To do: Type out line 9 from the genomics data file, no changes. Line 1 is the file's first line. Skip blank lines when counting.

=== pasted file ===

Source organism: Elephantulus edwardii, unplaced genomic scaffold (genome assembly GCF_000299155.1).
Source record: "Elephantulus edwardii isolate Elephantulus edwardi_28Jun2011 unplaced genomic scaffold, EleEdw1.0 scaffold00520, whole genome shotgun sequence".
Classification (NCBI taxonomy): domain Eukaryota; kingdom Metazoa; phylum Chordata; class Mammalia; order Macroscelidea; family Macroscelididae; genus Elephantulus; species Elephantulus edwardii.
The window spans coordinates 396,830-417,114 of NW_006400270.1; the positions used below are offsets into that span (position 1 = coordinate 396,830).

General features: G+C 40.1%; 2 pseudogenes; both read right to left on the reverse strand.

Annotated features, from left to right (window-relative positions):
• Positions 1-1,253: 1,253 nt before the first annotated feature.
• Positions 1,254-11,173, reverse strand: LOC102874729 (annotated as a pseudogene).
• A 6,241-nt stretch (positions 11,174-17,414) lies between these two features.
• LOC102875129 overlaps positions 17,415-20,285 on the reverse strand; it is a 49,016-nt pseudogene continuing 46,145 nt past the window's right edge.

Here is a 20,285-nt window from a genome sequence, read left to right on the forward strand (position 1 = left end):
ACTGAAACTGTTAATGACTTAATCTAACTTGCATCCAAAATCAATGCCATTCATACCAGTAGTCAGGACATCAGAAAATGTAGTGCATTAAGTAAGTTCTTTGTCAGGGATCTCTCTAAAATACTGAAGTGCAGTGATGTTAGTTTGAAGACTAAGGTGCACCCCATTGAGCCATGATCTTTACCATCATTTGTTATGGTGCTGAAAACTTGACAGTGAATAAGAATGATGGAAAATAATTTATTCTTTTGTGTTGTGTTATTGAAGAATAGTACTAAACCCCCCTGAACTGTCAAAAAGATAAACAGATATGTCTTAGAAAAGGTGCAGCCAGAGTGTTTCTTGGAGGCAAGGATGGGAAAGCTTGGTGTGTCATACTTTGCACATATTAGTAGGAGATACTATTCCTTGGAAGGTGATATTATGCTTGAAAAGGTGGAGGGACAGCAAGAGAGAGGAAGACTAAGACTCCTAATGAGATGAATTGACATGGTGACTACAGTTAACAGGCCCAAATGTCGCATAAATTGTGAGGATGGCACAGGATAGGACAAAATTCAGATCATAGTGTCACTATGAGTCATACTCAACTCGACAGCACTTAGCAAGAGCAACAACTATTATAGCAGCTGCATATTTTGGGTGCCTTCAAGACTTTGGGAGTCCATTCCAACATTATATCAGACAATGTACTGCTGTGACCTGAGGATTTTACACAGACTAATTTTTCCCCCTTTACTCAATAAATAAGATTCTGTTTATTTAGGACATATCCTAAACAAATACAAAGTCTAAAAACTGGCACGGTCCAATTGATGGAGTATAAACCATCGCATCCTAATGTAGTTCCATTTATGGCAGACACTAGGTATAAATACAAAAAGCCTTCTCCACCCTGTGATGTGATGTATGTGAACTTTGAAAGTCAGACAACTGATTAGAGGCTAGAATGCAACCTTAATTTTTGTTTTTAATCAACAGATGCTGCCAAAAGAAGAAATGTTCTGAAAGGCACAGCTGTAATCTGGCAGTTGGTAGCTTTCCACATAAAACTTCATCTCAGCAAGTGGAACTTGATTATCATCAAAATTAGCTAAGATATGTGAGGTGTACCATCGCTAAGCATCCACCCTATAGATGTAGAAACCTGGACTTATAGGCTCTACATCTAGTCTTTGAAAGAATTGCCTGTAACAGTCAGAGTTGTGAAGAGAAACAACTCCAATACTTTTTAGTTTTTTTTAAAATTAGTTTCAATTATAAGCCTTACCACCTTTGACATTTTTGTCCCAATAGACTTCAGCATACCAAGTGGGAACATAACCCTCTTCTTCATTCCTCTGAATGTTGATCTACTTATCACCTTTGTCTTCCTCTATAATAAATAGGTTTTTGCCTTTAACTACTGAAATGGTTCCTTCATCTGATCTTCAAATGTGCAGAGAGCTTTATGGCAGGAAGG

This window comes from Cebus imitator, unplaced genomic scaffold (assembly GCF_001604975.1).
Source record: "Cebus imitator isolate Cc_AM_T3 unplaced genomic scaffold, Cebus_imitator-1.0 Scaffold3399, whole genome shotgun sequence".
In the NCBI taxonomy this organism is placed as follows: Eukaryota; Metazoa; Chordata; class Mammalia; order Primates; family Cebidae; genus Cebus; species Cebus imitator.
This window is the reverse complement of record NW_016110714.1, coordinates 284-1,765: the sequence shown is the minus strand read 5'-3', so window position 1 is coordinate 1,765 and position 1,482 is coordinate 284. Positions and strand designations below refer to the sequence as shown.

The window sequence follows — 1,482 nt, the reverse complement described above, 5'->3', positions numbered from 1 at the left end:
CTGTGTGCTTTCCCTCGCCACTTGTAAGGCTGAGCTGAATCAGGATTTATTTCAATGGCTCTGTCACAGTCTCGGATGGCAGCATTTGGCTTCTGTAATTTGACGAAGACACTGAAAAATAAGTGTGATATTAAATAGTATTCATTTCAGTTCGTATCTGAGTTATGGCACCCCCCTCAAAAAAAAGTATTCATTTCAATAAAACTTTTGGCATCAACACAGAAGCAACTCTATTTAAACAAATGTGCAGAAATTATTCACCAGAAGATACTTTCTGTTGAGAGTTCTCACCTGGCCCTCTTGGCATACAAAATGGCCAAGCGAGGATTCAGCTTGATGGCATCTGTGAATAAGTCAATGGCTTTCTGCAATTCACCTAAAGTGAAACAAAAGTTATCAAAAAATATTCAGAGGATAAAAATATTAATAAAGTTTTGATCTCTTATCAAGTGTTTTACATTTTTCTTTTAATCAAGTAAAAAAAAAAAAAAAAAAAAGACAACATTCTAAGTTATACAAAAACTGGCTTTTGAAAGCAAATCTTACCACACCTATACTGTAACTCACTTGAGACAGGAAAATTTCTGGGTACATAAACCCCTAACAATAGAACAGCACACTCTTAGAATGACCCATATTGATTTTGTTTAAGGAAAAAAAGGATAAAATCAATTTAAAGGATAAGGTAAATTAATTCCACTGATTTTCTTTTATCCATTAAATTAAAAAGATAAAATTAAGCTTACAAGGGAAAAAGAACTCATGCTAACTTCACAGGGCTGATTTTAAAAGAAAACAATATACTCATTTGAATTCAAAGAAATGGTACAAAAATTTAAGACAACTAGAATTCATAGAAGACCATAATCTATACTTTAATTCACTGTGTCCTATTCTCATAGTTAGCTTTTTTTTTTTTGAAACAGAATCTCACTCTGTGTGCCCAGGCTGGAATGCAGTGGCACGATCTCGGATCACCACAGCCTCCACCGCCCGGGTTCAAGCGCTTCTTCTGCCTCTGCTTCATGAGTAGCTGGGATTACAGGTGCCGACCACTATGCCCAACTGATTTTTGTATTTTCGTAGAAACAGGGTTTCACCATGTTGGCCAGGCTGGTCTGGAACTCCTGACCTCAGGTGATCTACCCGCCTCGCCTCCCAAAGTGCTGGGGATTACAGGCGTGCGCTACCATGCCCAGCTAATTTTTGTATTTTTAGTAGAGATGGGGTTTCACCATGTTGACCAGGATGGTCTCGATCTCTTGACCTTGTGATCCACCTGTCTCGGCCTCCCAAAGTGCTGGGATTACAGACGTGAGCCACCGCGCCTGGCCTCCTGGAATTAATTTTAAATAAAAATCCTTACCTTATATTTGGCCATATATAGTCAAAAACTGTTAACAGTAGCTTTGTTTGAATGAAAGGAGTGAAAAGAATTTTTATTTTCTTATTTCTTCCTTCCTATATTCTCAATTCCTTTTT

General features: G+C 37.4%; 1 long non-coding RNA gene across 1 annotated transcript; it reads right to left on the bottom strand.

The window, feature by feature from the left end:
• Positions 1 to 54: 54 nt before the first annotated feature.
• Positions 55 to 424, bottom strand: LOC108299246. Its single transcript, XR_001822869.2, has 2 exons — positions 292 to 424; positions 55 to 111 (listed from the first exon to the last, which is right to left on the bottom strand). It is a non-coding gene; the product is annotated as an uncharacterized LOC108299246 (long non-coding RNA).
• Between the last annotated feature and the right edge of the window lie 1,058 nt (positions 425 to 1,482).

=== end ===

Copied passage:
• A 6,241-nt stretch (positions 11,174-17,414) lies between these two features.